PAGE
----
Trump team ousts Obama-appointed US attorneys – Politico
President Donald Trump’s administration asked all remaining U.S. attorneys appointed by President Barack Obama to offer their resignations Friday, setting off confusion about the impact of the move and prompting warnings from Democrats that abrupt changes could undermine law enforcement.
“The Attorney General has now asked the remaining 46 presidentially appointed U.S. Attorneys to tender their resignations in order to ensure a uniform transition,” Justice Department spokeswoman Sarah Flores said in a statement Friday. “Until the new U.S. Attorneys are confirmed, the dedicated career prosecutors in our U.S. Attorney’s Offices will continue the great work of the Department in investigating, prosecuting, and deterring the most violent offenders.”
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Flores initially declined to comment when asked if the prosecutors had to leave their posts right away, but said later Friday that the resignations were to be “effective immediately.”
The removal of U.S. attorneys has been politically fraught for years, with the midterm dismissal of eight chief federal prosecutors in December 2006 causing a firestorm that ultimately led to the resignation of Attorney General Alberto Gonzales. Friday’s move to dismiss the political appointees of a previous administration seemed more routine, but the timing and scope of such dismissals have often led to charges and counter-charges that they violated prior precedents.
The most surprising aspect of Trump’s Friday action was the ouster of the Obama-appointed U.S. attorney in Manhattan, Preet Bharara, whom Trump had previously asked to stay on. Bharara said publicly after their Trump Tower meeting in November that he had agreed to work for the new administration.
A spokeswoman for Bharara had no immediate comment, but Sen. Chuck Schumer said he was “particularly” troubled by the removal of the Manhattan-based prosecutor, who once worked as Schumer’s chief counsel.
“The President initiated a call to me in November and assured me he wanted Mr. Bharara to continue to serve as U.S. Attorney for the Southern District,” Schumer noted.
“While it’s true that presidents from both parties made their own choices for U.S. Attorney positions across the country, they have always done so in an orderly fashion that doesn’t put ongoing investigations at risk. They ask for letters of resignation but the attorneys are allowed to stay on the job until their successor is confirmed,” Schumer wrote.
“By asking for the immediate resignation of every remaining U.S. Attorney before their replacements have been confirmed or even nominated, the President is interrupting ongoing cases and investigations and hindering the administration of justice,” the New York Democrat added.
The ranking Democrat on the Senate Judiciary Committee, Dianne Feinstein of California, said she was “surprised” by the Trump administration’s move which she said was at odds with assurances she had received from the White House.
“In January, I met with Vice President Pence and White House Counsel Donald McGahn and asked specifically whether all U.S. attorneys would be fired at once. Mr. McGahn told me that the transition would be done in an orderly fashion to preserve continuity. Clearly this is not the case. I’m very concerned about the effect of this sudden and unexpected decision on federal law enforcement,” Feinstein said in a statement.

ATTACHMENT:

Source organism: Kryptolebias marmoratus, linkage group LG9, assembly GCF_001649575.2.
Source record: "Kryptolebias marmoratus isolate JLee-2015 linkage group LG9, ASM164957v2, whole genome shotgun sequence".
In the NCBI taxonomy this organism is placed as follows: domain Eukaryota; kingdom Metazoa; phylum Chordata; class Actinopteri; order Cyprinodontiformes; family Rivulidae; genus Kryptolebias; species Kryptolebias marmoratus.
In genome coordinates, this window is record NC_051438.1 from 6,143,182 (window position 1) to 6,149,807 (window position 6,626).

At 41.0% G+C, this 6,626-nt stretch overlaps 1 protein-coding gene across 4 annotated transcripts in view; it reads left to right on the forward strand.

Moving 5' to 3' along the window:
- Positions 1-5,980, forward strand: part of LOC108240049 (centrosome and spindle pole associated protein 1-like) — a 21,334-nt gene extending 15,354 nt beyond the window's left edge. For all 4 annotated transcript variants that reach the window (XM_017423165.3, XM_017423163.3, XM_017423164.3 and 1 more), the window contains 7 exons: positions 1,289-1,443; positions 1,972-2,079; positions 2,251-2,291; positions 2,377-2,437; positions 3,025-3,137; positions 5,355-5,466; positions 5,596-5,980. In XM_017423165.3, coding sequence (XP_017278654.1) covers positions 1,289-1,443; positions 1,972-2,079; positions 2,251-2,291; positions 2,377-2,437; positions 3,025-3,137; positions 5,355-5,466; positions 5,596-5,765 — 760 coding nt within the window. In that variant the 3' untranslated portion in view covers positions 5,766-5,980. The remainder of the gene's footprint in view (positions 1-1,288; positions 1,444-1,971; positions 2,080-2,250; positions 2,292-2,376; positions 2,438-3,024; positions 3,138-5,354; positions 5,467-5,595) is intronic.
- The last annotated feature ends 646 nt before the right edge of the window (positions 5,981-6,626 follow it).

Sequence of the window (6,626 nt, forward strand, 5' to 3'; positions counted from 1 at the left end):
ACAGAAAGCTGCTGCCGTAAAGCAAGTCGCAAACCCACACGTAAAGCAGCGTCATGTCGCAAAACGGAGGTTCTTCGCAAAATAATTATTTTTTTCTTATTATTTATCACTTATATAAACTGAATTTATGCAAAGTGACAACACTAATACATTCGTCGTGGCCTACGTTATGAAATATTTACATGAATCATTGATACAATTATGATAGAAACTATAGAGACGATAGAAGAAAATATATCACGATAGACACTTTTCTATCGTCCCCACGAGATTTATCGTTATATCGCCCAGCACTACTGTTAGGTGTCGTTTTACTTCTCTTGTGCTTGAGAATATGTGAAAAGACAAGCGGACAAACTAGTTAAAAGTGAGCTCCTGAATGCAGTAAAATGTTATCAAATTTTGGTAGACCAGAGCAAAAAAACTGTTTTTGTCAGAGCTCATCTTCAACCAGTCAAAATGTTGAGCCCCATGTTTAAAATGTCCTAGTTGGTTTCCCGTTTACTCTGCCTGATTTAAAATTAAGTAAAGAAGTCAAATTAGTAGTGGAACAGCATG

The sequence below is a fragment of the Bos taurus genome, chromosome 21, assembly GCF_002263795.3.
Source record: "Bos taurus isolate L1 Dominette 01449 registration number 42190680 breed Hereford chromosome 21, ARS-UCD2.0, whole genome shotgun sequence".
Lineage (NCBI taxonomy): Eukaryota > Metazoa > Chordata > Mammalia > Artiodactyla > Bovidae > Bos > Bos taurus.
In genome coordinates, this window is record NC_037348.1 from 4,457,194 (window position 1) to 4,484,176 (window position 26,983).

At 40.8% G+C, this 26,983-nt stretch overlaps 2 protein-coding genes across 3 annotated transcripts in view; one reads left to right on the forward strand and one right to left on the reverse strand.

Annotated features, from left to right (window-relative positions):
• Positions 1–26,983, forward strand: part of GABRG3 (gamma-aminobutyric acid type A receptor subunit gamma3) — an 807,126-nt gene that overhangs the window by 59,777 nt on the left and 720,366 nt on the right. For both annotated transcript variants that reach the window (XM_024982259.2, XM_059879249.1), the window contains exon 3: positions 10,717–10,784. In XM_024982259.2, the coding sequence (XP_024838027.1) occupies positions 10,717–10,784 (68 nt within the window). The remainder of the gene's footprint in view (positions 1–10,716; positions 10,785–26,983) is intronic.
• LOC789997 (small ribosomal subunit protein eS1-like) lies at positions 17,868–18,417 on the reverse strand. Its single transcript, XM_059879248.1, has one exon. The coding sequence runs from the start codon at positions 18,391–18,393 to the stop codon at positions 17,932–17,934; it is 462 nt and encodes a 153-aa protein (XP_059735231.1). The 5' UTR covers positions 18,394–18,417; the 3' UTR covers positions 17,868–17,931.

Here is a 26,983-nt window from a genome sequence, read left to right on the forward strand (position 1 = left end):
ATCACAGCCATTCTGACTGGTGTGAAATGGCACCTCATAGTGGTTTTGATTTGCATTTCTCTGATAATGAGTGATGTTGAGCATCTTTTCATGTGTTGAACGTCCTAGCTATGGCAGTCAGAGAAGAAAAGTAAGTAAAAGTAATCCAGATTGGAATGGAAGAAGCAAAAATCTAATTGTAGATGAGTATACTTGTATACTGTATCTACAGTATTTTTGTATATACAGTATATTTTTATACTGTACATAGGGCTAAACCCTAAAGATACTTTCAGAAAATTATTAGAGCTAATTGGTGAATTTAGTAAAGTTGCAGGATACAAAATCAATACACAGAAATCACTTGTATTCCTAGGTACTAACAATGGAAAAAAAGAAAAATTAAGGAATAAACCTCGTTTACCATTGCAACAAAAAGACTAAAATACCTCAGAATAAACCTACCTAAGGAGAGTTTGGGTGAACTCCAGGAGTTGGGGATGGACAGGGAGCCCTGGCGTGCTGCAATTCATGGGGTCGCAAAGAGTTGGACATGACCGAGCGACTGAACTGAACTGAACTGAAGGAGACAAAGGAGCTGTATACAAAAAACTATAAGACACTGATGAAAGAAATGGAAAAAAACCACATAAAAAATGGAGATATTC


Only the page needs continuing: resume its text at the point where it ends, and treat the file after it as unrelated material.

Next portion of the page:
When the mass ouster was first announced Friday afternoon it was unclear whether it included the Obama-appointed U.S. attorney in Alexandria, Va., Dana Boente, who is currently serving as acting deputy attorney general, or Trump’s nominee to serve in that position on a permanent basis, the Obama-appointed U.S. attorney for Maryland, Rod Rosenstein.
However, the Justice Department said Friday evening that Trump decided Boente and Rosenstein would continue in their posts.
“The President called Dana Boente and Rod Rosenstein tonight to inform them that he has declined to accept their resignation, and they will remain in their current positions,” Flores said.
At least one prosecutor, the Brooklyn, N.Y.-based U.S. Attorney Robert Capers, indicated he was told Friday to clear out by the end of the day.
“This afternoon, I was instructed to resign my position as United States Attorney for the Eastern District of New York, effective March 10, 2017,” Capers said in a statement. “It has been my greatest honor to serve my country, New York City and the people of this district for almost 14 years, with the last 17 months serving as United States Attorney.”
Capers said he was being replaced on an acting basis by a career deputy.
White House deputy press secretary Sarah Huckabee Sanders referred questions back to the Justice Department.
Attorney General Jeff Sessions’ request for the U.S. attorneys’ resignations comes as he is preparing to implement a series of significant policy shifts at the department, pushing for tougher prosecution of gun and drug offenses and parting company with the Obama administration’s embrace of more lenient sentences for some drug convicts.
In 2007, President George W. Bush’s administration sought to defend his firing of eight U.S. attorneys by asserting that President Bill Clinton had fired all sitting U.S. attorneys in 1993 “in one fell swoop,” as a top aide to Attorney General Alberto Gonzales put it.
However, that was not entirely true. In both the Clinton and Bush administrations, the vast majority of U.S. attorneys were replaced in the first year, the Los Angeles Times reported in 2007. The Clinton team asked for resignation letters in March, but also allowed many prosecutors to stay until their successors were confirmed.
Trump has not yet formally nominated anyone to a U.S. attorney post.
Shane Goldmacher contributed to this report.